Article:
Dogs who are in excellent physical shape and work out on a regular basis will have a lower heart beat either way.
To count your dog’s heart beats, place your hand over your dog’s heart. It sits on the left side, and you can also feel it beating behind the front leg.
Do this for 15 seconds and then multiply by 4 in order to know how fast it beats within one minute.
Alternatively, you can place 2 fingers on your dog’s femoral artery to feel his pulse.
You can feel the artery on the inner thigh of the hind legs in the groin area.
3. Measure Your Dog’s Respiratory Rate
A dog who isn’t excited or physically exhausted breathes between 10-35 times per minute.
You can measure your dog’s breathing rate by observing his flank movements, or by holding a wet finger right in front of his nostrils.
You’ll feel his breath on your finger every times he exhales.
Heat Stroke In Dogs Treatment
If your pooch suffers from a mild case of heat exhaustion, you should be able to treat him at home.
However, a follow up visit at your vet’s office is still advisable.
First off, get Fido out of the heat and into a cool area.
Next, cool your dog’s belly and paws to help lower his body temperature.
Depending on your dog’s size, you can do this by placing your pup into a bathtub or sink with cold water.
You can also hose him off with the garden hose outside.
Alternatively, place ice packs or frozen bags of vegetables on your dog’s belly.
I’ve used frozen veggie bags on my pup Buzz before to cool him off after playtime in the summer heat. This boy never knew when to stop playing.
Don’t use too much ice for too long, as ice makes the blood vessels shrink!
I learned this valuable piece of information in yesterday’s pet first aid workshop.
Offer cool water, but don’t force any water down your dog’s mouth, since he could choke on it.
If he’s not able to drink on his own, he definitely needs to be rushed to the vet asap!
Once the core body temperature has dropped down to 103ºF/39.4ºC, you can stop the cooling process in order to avoid the opposite effect of hypothermia.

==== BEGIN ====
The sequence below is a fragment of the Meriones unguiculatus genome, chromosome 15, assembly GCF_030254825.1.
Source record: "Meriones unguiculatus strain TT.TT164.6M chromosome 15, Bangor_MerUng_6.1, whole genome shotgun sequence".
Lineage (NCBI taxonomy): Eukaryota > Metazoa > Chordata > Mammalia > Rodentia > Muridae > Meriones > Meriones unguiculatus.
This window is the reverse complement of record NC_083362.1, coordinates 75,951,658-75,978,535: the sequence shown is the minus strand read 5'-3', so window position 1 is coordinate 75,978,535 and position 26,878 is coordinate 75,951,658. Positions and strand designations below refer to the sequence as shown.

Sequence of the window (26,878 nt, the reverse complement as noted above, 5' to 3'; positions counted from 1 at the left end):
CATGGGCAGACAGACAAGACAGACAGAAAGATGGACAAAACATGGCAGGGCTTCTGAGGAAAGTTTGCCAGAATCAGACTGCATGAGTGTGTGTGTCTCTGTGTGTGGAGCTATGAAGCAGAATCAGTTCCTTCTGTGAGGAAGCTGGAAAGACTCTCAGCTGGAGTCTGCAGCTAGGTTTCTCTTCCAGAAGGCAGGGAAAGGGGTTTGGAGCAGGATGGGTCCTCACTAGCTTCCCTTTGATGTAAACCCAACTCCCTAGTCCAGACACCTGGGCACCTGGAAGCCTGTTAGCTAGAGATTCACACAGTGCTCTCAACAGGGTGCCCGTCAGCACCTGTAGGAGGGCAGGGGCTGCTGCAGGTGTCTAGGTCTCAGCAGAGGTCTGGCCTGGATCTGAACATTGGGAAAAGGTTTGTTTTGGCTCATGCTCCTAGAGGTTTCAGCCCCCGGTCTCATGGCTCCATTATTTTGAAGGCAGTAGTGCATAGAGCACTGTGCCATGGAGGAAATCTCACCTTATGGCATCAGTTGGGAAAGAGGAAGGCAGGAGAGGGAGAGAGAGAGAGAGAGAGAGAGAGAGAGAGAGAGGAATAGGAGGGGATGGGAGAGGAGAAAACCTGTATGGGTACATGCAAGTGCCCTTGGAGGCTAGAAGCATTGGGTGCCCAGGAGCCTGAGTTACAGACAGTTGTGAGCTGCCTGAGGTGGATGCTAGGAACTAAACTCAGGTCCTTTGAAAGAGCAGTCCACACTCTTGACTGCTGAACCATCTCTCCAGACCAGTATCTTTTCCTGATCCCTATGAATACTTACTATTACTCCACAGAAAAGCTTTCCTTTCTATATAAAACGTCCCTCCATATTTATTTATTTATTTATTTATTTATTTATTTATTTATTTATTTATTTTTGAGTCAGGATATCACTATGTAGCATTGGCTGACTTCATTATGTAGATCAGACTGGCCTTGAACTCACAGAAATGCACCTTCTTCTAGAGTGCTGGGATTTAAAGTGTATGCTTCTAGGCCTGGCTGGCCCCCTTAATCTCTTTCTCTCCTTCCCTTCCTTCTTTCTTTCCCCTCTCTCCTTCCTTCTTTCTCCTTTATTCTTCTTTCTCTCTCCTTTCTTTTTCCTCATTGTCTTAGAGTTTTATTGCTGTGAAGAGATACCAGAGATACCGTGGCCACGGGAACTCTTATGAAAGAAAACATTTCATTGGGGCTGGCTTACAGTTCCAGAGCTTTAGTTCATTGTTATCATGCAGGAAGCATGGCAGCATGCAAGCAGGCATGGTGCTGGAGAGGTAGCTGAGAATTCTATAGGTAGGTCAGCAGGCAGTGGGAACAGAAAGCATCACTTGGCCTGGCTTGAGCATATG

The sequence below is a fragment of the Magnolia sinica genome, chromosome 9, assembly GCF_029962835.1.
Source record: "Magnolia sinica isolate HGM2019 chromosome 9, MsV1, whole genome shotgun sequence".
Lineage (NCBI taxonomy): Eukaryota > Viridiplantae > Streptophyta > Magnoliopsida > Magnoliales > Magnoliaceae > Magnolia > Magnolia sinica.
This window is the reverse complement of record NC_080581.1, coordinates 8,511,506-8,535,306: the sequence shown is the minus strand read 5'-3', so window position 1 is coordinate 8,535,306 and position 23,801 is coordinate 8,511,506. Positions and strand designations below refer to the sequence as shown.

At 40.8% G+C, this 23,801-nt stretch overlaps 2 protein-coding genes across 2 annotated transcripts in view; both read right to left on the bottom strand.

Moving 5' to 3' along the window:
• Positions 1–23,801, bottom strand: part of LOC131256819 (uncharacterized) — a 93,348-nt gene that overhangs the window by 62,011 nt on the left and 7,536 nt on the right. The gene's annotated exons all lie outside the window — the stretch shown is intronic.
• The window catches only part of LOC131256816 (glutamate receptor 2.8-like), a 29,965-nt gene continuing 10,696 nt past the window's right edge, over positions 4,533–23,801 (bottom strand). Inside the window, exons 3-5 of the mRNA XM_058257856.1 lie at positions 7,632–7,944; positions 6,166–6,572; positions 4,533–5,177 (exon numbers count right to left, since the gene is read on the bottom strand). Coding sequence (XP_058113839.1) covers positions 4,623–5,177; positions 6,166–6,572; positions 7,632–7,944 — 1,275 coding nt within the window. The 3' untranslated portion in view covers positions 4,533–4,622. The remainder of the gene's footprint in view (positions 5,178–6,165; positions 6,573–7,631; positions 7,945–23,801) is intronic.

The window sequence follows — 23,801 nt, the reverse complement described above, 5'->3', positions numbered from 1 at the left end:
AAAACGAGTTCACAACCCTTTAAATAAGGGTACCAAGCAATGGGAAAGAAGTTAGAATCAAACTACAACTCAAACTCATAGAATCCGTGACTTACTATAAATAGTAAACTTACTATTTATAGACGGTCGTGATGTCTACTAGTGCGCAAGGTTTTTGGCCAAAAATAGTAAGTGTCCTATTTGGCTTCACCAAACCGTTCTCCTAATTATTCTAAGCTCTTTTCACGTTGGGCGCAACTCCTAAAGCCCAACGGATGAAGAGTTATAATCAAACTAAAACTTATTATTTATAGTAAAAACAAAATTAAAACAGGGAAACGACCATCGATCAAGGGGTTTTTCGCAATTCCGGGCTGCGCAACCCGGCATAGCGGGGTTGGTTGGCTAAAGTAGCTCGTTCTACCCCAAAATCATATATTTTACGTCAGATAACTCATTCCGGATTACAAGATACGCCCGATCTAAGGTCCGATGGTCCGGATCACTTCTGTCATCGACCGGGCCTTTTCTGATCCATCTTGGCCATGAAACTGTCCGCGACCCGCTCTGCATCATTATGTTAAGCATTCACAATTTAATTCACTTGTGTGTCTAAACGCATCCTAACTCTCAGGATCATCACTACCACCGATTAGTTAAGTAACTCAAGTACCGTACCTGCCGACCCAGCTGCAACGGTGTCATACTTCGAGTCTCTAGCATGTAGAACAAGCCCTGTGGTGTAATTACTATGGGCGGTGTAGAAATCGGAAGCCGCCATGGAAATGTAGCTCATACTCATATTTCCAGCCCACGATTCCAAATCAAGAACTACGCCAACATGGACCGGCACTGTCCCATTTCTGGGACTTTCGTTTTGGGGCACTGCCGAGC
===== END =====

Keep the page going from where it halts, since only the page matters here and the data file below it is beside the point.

That’s when the body temperature drops below 98ºF/36.7ºC.
You’ll also notice that your dog’s panting will significantly decrease.
Supervision as Prevention
Always supervise your dog to avoid him getting affected by heat stroke.
That includes never leaving him alone in a car during the hot summer months, even if the windows are cracked.
The interior of a car heats up incredibly fast and will feel like a hot oven to Fido, with the potential to kill him.
How to Deal with Heat Strokes In Dogs: Bottom Line
Ideally, you’ll want to prevent heat strokes in dogs.
However, life happens, so it’s best to be prepared and know what to do in case of a doggie emergency like that.
On that note, I strongly recommend taking a pet first aid workshop, or at least watching a few YouTube videos on heat strokes in dogs.
Also, invest in a pet emergency book like the one I mentioned by Amy Shojai.
When you suspect that your dog suffers from an acute case of heat stroke, remove them from the heat and cool them off with ice packs.
Frozen veggie bags work too.
Offer them water, but don’t force any water down their throats to prevent choking.
If they’re already unconscious, take them to the nearest vet right away!
Have you experienced a case of K9 heat stroke? How did you handle it? As always, I’d love to hear from you in the comment section below this blog post!